The hydrophilic component, when included, can be comprised of a single monomer or multiple different monomers and those monomers can form polymers, which may be homopolymers or copolymers. Each of the monomers of the hydrophilic component must be hydrophilic or provide hydrophilicity to the ophthalmic material once formed. Like the hydrophobic component, it is preferable for a substantial portion (e.g., at least 60, 80 or 95% by weight or the entirety) of the hydrophilic component to be formed of acrylate. Suitable monomers for the hydrophilic component include, but are not limited to: 2-hydroxyethylmethacrylate; 2-hydroxyethylacrylate; N-vinylpyrrolidone; glyceryl methacrylate; glyceryl acrylate; polyethylene oxide mono- and dimethacrylates; and polyethylene oxide mono- and diacrylates. In preferred embodiments, the hydrophilic component includes or is substantially entirely formed of (i.e., at least 90% by weight) one or more monomers that are hydroxyalkyl acrylates or methacrylates such as hydroxyethyl methacrylate (HEMA).
The hydrophilicity of hydrophilic component can be measured in the same manner that is described for the hydrophobic component. For purposes of the present invention, ingredients, particularly monomers, that assist in pushing the contact angle for the hydrophillic to below 40° are considered part of the hydrophobic component and it is preferable that the contact angle measured in this manner be less than 40°, more typically less than 35 and even possibly less than 30°.
The ophthalmic device of the present invention can additionally include a variety of further ingredients, which may or may not be part of the hydrophobic or hydrophilic ingredients as further described below. Such ingredients can include, without limitation, flexibilizers, UV absorbers, polymerization agents, curing and/or cross-linking agents, combinations thereof or the like.
It is contemplated that multiple different compounds can be employed as polymerization, curing and/or cross-linking agents for polymerizing and cross-linking the ophthalmic device as needed to form a polymer matrix. As examples, peroxides such as benzophenone peroxide or peroxycarbonate (e.g., bis-(4-t-butulcyclohexyl)peroxydicarbonate) or azonitrile such as azobisisobytyronitrile, and the like may be used to initiate polymerization and/or cross-link the hydrophobic component, the hydrophilic component or both. Suitable cross-linking agents can also include, for example: ethylene glycol dimethacrylate, diethylene glycol dimethacrylate, allyl methacrylate, 1,3-propanediol dimethacrylate, allyl methacrylate, 1,6-hexanediol dimethacrylate, 1,4-butanediol dimethacrylate, and the like. Preferred cross-linking agents are ethylene glycol dimethacrylate (EGDMA) and 1,4-butanediol diacrylate (BDDA). In general, the amount of any polymerization initiator, cross-linking agent or both utilized will be about 10% (w/w) or less of the ophthalmic material of the present invention.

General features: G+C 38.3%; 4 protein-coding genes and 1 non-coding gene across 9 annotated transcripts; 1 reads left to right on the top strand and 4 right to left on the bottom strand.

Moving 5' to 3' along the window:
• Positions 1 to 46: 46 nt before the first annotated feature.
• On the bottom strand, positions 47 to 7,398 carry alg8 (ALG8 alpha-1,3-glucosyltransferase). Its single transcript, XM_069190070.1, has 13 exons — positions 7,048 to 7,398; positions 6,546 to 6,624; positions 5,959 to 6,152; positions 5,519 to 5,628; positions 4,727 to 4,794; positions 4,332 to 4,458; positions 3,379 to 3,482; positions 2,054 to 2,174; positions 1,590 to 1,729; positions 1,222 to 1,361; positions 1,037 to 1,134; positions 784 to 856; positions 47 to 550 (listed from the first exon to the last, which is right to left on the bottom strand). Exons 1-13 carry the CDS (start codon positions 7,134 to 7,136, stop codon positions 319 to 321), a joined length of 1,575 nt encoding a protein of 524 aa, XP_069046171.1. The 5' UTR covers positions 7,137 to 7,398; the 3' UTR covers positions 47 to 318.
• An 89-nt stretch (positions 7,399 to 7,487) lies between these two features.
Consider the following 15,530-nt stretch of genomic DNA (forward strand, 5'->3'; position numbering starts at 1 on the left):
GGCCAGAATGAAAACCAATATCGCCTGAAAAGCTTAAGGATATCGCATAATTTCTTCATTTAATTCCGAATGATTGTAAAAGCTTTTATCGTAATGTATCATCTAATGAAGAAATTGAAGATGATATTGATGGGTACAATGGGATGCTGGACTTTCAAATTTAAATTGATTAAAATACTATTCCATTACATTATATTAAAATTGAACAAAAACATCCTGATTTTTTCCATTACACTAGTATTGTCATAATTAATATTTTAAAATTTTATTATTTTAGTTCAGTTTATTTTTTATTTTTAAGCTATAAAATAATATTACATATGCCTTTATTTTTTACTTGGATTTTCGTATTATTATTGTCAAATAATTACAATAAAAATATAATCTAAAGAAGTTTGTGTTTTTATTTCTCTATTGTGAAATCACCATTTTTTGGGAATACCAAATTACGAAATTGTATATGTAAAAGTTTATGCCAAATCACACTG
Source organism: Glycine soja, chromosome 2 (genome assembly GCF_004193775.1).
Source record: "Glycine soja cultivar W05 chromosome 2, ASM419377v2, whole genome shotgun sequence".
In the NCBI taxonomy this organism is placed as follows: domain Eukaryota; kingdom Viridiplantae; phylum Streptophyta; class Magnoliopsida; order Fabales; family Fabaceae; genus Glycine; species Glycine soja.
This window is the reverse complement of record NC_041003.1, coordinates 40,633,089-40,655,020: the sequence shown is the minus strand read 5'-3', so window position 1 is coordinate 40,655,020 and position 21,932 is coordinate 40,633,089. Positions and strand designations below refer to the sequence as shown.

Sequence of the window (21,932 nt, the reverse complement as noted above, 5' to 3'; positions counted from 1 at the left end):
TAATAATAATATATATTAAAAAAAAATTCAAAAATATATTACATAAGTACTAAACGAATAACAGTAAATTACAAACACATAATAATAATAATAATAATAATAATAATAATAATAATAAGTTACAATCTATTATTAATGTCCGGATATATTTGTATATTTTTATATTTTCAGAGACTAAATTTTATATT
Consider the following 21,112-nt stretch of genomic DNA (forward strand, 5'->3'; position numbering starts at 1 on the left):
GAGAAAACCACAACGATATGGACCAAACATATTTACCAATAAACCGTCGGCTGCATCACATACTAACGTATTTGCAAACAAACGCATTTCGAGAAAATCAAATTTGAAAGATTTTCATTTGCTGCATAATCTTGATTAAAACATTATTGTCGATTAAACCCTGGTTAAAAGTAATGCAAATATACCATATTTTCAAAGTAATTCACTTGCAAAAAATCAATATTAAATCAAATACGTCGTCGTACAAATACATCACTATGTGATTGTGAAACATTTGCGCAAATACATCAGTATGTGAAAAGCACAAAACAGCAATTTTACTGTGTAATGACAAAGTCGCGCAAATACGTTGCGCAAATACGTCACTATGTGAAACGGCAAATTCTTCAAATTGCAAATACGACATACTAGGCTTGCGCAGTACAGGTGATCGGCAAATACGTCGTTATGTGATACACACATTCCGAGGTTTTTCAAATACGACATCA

Any ultraviolet absorbing material included in the ophthalmic material will typically be a compound which absorbs ultraviolet light (i.e., light having a wavelength shorter than about 400 nm), but does not absorb a substantial amount of visible light. The ultraviolet absorbing compound can be incorporated into a monomer mixture and entrapped in a polymer matrix when the monomer mixture is polymerized. Suitable ultraviolet absorbing compounds include substituted benzophenones, such as 2-hydroxybenzophenone, and 2-(2-hydroxyphenyl)benzotriazoles and tin compounds such as O-methyl tinuvin P. The UV abosorber may become entrapped in the polymer matrix by a physical entrapment only or may also be reacted into the matrix.
In addition to ultraviolet absorbing materials, ophthalmic devices made of the ophthalmic material of the present invention may include colored dyes, such as the yellow dyes disclosed in U.S. Pat. No. 5,470,932, which incorporated herein by reference for all purposes.
The ophthalmic device is typically formed through polymerization and/or cross-linking. In particular, the ingredients of the ophthalmic material are combined and the polymer forming components, particularly the hydrophobic component, the hydrophilic component or both, are polymerized and preferably cross-linked to form a polymer matrix. Preferably, although not necessarily required, heat is employed during the polymerization and/or cross-linking process. While it is generally contemplated that the ophthalmic material of the present invention may be a thermoplastic, it is generally preferred that such material is thermoset.
The additional ingredients may or may not be part of the hydrophobic component or the hydrophilic component of the ophthalmic material. For clarity, these ingredients, particularly the ultraviolet absorbers as well as the polymerization and/or cross-linking agents are only to be considered as part of the hydrophobic or hydrophilic components if they become reacted (i.e., chemically reacted) into a polymer matrix with these components and they exhibit the requisite hydrophobic or hydrophilic characteristic upon formation of the ophthalmic device. Thus, for example, a 1,4 butanediol diacrylate cross-linking agent would be considered as part of the hydrophobic component since it would typically be reacted into a polymer matrix and it exhibits the requisite hydrophobic characteristic. In contrast, a tin UV absorber that is merely physically entrapped by (not reacted into) the polymer matrix would not be considered part or either the hydrophobic or hydrophilic components.